As my Mom grew older, she became far sighted. This was a problem because my Mom was a reader. Compulsive reader. Being far-sighted was very inconvenient. She bought some prescription glasses only to break them a shortly after. Then she realized that she could buy a 6 pack of reading glasses at Costco for a bargain. But she continually broke the glasses, whether it be one temple or both temples. the temple padding, the nose guards - it was a common sight to see my Mom reading something holding up a pair of mangled glasses - it got the job done - who cares what they looked like? And she keep adding more glasses to her collection. We teased her constantly and all over the house there were glasses tucked into drawers, on dressers, in her car, purse, dining room table. She really didn't mind what they looked like - only that they worked.
The most memorable moment with glasses came when I came home late one night and found Mom reading in bed. She wasn't holding up a pair of glasses and the frames were on straight which told me that she had found one unbroken pair until I realized that she had TAPED the glasses to her head. Both of the temples were missing, so she literally put 2 long pieces of scotch tape (which she thought wouldn't hurt as bad when she removed her makeshift glasses) and taped them to her temples and hair. Our own little Benjamin Franklin. As I laughed until I cried, she was completely non-plussed. She chuckled but could hardly acknowledge me, she was reading a book and didn't have to hold up her glasses like a monacale - mission accomplished.
As my chipped black sunglasses were "fixed", I realized that this makeshift attempt was actually something my Mother would do. I would like to believe I would never use tape to make my sunglasses work but I can't say never. Ten years ago, I never thought I would actually use a sharpie to color in something (think toe nails, sunglasses and millions of other uses). But here I am. With a rainbow of sharpie colors and a lot of imagination. He-he. I think my Mom would be proud.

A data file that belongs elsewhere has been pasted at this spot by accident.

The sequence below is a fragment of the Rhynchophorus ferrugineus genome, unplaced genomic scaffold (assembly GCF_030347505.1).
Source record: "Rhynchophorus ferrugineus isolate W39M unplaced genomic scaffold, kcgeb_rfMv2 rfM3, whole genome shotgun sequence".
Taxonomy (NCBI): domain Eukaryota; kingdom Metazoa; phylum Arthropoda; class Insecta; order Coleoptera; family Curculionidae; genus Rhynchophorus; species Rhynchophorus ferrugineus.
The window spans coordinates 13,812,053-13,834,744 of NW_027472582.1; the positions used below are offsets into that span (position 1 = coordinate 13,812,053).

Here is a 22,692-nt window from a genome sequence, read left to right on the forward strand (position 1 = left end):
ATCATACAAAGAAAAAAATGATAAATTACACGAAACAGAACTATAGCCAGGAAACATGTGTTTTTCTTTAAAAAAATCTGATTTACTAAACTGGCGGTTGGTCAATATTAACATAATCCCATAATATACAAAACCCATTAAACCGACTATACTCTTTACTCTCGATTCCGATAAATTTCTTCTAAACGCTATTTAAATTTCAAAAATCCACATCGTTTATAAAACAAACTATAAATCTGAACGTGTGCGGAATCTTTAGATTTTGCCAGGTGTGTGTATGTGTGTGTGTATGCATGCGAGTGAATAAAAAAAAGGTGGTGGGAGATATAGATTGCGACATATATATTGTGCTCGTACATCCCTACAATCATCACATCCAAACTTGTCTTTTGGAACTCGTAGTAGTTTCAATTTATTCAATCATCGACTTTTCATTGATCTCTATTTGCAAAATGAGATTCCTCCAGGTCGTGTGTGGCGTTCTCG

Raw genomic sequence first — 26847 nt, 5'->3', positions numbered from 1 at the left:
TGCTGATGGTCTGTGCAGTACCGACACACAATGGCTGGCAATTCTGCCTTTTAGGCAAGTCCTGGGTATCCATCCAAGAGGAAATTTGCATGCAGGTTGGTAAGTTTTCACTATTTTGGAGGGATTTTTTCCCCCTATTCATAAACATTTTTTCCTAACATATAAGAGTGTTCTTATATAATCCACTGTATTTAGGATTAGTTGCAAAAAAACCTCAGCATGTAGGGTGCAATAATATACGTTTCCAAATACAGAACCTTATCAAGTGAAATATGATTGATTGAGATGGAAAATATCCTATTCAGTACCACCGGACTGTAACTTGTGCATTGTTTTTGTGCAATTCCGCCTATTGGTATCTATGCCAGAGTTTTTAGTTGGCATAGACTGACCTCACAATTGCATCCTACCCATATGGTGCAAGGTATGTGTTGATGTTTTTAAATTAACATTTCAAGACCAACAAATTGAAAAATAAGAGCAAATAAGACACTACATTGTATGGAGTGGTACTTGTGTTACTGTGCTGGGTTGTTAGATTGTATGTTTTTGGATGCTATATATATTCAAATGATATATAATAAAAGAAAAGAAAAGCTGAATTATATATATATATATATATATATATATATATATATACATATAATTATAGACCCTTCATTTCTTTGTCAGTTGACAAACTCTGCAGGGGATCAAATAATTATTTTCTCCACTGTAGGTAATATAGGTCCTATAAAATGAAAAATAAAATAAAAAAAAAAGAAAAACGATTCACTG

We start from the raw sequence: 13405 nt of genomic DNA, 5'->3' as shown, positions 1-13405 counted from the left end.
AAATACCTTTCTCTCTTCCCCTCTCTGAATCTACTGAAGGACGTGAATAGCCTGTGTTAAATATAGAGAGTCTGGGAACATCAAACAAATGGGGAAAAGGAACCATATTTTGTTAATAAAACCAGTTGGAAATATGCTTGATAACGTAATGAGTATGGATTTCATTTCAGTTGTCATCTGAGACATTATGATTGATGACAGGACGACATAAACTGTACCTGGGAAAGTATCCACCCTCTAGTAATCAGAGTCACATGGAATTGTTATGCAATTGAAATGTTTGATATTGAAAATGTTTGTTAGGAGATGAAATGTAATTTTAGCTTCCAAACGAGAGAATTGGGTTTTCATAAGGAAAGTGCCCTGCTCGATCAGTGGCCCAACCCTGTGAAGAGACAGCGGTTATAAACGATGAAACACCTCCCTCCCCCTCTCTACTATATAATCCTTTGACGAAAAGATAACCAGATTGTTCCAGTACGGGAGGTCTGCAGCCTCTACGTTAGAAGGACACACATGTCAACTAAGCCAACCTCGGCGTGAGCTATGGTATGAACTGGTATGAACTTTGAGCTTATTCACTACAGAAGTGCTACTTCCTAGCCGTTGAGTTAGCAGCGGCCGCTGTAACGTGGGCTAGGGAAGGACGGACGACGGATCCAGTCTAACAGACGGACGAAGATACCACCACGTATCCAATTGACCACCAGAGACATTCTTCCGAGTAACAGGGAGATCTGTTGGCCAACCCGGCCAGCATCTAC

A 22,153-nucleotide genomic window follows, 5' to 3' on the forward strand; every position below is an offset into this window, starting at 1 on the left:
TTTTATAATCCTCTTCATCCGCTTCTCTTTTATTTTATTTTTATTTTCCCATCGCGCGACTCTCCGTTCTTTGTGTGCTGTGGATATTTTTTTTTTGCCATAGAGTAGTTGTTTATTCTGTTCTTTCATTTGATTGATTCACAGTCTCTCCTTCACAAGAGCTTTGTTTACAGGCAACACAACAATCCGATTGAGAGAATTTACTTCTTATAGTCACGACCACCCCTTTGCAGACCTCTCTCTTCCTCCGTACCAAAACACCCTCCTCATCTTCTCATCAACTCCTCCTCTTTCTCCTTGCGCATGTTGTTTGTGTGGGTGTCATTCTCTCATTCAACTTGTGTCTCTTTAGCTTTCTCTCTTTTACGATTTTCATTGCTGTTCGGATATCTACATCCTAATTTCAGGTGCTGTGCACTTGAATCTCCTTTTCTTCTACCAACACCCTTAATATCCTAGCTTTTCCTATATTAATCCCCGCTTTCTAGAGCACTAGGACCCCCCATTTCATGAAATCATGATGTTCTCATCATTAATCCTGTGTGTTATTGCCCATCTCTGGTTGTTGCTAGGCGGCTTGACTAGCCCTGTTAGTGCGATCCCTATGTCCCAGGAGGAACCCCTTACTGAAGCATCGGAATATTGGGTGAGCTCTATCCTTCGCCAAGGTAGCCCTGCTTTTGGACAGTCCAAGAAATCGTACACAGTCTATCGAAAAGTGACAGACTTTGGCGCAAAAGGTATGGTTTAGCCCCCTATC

The funny part is that when she passed away, I didn't really want any of her belongings. She didn't wear jewelry and her clothes didn't fit me. What I wanted most was a pair of those silly reading glasses. Preferably a broken pair. Isn't it funny that our most valuable possessions are sometimes the little things? Like a broken pair of glasses that makes you chuckle when you see them? Or the fact that I proudly realized that my desire to use a sharpie to fix things is probably something genetic that my Mom passed on to me?
This is my Mother's Day tribute - very late but I am always late - it is another gift from my Mother. And taped glasses? I am actually sure my Mom is chuckling right now. It was one of her finer moments. What can I say? I am proud to be my mother'sdaughter. Sharpie and all.
Mom's glasses. Please note the missing temple on one side and temple padding replaced with a band-aid. Klassy.